Fiber optics boosted by crystalline core
March 01, 2011 // R. Colin Johnson
Researchers at Pennsylvania State University last week demonstrated what they said are the world's first optical fibers to harbor a compound semiconductor core.
The Penn State researchers, led by professor John Badding, demonstrated fiber optic cables with zinc-selenide cores, which they claim have a wider wavelength range and superior photonic qualities to the amorphous core fibers in use today.
"The key advantage is that these fibers operate over a wide wavelength range, specifically into the long IR and, just as importantly, that one can exploit the materials properties of crystalline compound semiconductors," said Badding
According to Badding, using optical fibers with a compound semiconductor core enabled them to perform many of the same amplification and waveguide functions that today are being demonstrated on optical chips, but were impossible for traditional optical fibers with amorphous cores.
"Crystalline compound semiconductors can host transition-metal gain media, which amorphous semiconductors cannot," said Badding. "The fiber cores can also be made smoother and more symmetric than competing planar compound semiconductor waveguides, potentially giving them superior wave-guiding properties."
Application of the new optical fibers, which can work with wavelengths as long as 15 microns, will range from more versatile radar and better countermeasure lasers for the military, to improved medical lasers or surgeons, to better environmental sensors to measure pollutants or to detect the release of chemical agents by terrorists.
Badding performed the work with doctoral candidate Justin Sparks and in collaboration with fellow professors Rongrui He, Mahesh Krishnamurthi, Venkatraman Gopalan along with Pier Sazio, Anna Peacock, and Noel Healy of the Optoelectronics Research Centre at the University of Southampton. Funding was provided by the National Science Foundation, and the Penn State Univerity Materials Research Science and Engineering Center.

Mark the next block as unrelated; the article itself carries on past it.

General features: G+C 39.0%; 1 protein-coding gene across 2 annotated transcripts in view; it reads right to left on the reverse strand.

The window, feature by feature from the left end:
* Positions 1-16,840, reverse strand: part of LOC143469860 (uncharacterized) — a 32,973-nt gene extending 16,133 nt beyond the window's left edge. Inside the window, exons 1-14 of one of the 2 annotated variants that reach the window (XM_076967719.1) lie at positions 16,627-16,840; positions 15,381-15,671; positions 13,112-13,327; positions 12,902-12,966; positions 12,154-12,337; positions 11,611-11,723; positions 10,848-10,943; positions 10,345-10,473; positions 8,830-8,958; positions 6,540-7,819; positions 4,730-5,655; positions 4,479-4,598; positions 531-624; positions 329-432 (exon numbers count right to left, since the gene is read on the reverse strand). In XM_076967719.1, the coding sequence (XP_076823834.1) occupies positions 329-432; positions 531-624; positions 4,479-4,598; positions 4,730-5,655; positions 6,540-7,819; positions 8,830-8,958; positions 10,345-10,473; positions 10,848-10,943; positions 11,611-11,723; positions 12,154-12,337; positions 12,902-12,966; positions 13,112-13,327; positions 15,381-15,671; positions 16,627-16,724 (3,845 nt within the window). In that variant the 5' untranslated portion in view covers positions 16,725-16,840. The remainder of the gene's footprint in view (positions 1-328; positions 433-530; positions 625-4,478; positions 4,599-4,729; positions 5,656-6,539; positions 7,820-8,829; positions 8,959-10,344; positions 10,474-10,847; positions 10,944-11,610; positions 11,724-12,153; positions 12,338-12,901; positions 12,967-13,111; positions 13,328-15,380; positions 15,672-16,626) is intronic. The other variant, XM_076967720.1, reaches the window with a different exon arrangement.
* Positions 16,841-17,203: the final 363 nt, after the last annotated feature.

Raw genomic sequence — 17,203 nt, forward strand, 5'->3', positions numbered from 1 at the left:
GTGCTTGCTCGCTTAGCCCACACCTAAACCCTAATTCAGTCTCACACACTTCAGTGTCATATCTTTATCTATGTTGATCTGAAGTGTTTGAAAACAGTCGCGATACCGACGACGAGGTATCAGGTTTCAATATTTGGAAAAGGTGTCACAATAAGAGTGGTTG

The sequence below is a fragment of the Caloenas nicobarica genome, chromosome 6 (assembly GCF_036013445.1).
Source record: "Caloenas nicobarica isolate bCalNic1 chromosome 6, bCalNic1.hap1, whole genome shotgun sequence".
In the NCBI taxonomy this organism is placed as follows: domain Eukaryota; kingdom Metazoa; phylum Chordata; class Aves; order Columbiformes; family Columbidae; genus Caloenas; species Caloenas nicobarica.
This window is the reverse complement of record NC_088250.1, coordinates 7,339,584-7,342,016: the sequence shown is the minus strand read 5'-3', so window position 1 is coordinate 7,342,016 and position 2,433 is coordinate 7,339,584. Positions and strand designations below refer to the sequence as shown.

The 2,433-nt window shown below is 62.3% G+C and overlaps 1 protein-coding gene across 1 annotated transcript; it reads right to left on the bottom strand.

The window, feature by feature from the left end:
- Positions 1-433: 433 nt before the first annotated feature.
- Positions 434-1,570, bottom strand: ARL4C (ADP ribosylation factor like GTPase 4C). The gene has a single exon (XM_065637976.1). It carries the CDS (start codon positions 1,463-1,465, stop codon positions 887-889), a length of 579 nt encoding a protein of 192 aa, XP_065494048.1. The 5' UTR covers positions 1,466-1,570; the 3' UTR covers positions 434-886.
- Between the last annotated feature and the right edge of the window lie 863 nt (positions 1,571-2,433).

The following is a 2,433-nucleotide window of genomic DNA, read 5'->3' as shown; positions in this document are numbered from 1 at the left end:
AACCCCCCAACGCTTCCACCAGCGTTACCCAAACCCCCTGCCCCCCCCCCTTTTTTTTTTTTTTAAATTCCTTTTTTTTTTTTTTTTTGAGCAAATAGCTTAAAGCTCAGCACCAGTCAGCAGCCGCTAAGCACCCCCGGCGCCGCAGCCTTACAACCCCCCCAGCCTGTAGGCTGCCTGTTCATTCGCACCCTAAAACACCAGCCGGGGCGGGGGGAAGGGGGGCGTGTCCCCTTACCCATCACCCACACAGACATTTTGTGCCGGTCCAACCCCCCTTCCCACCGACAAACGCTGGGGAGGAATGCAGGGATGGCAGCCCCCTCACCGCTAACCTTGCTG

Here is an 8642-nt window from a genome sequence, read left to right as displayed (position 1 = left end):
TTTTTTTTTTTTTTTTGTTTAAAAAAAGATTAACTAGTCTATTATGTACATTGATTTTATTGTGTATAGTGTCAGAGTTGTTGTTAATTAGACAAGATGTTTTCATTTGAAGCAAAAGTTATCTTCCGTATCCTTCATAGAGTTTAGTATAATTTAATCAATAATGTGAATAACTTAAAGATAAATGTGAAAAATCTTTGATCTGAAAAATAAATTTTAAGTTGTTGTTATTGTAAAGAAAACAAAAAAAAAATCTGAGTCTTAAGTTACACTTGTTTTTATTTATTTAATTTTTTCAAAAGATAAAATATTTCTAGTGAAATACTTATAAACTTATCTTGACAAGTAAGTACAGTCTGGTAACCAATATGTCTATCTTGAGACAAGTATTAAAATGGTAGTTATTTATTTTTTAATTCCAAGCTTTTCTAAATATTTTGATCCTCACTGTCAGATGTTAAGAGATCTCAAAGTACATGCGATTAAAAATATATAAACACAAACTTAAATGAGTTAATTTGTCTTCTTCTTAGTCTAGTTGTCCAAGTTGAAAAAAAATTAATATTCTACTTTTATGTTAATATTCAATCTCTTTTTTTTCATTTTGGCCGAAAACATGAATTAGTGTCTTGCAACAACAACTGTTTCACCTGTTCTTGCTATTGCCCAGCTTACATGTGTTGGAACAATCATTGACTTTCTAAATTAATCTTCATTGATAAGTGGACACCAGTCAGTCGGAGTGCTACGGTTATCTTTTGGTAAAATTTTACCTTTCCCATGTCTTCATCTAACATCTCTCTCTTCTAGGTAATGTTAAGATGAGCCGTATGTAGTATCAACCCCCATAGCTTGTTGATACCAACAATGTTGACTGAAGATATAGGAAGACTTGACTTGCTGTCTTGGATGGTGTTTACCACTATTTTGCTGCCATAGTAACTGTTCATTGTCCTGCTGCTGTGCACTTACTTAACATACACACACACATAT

Sony switches to OLEDs to upgrade VR helmet
March 04, 2015
Sony has turned to OLED technology to upgrade the company's Morpheus virtual reality helmet to make PlayStation 4 gameplay ...
Tower makes IR sensor for Intel RealSense
Polymer blend improves solar cell efficiency by 200 percent
Stress tracker tames drivers
Glass coated cathode promises lithium-sulfur battery performance gains
Femtocell improves in-car mobile connectivity
March 03, 2015
In a joint effort, carmaker BMW, communications equipment vendor Peiker Acoustic and consulting company Nash Technology have ...
Study: Autonomous driving changes cities and auto industry
Cisco, Deutsche Telekom and Intel to help IoT startups
Opinion: The NXP/Freescale takeover and automotive electronics
- High Performance Portable DC Bench Power Supply: Save Money and Free Up Bench Real Estate by Building Your Own
- Software-Defined Radio Handbook
- A Four-Quadrant DC/DC Switching Regulator Smoothly Transitions from Positive to Negative Output Voltages for FPGA and Other Applications
- LED Driver with Integrated Spread Spectrum Reduces EMI without Adding Flicker
InterviewInfineon: CAN FD success goes at the expense of FlexRay
The faster version of the venerable CAN bus, CAN FD is currently taking off at several carmakers. Infineon's Thomas Böhm, Head of Body / Automotive, believes this could well go at the expense of FlexRay. ...
Filter WizardCheck out the Filter Wizard Series of articles by Filter Guru Kendall Castor-Perry which provide invaluable practical Analog Design guidelines.
Linear video channel
READER OFFERRead more
To ensure you have a good start in 2015, Freescale is giving away five of its QorIQ TWR-LS1021A Tower system modules, worth USD269 each, for EETimes Europe's readers to win.
The module is the most feature-rich and high-performance Tower system offered by Freescale, enabling compatibility and interoperability with the growing list of Tower expansion modules, offering an easily accessible...MORE INFO AND LAST MONTH' WINNERS...
December 15, 2011 | Texas instruments | 222901974
Unique Ser/Des technology supports encrypted video and audio content with full duplex bi-directional control channel over a single wire interface.